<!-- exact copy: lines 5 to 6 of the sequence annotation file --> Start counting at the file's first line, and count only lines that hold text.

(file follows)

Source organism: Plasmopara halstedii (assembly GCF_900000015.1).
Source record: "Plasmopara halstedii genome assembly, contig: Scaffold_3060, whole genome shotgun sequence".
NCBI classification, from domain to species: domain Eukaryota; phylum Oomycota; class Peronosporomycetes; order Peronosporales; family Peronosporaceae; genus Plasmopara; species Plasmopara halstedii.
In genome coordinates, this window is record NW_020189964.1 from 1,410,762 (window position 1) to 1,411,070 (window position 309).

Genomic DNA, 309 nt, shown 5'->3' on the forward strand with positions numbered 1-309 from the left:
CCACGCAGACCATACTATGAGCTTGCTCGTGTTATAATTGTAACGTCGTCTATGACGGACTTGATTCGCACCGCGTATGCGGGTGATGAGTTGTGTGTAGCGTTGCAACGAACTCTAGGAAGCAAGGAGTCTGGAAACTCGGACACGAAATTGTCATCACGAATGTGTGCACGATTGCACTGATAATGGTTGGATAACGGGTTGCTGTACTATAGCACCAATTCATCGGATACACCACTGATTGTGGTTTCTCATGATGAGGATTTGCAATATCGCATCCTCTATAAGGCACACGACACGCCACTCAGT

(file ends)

Genomic DNA, 309 nt, shown 5'->3' on the forward strand with positions numbered 1-309 from the left:
CCACGCAGACCATACTATGAGCTTGCTCGTGTTATAATTGTAACGTCGTCTATGACGGACTTGATTCGCACCGCGTATGCGGGTGATGAGTTGTGTGTAGCGTTGCAACGAACTCTAGGAAGCAAGGAGTCTGGAAACTCGGACACGAAATTGTCATCACGAATGTGTGCACGATTGCACTGATAATGGTTGGATAACGGGTTGCTGTACTATAGCACCAATTCATCGGATACACCACTGATTGTGGTTTCTCATGATGAGGATTTGCAATATCGCATCCTCTATAAGGCACACGACACGCCACTCAGT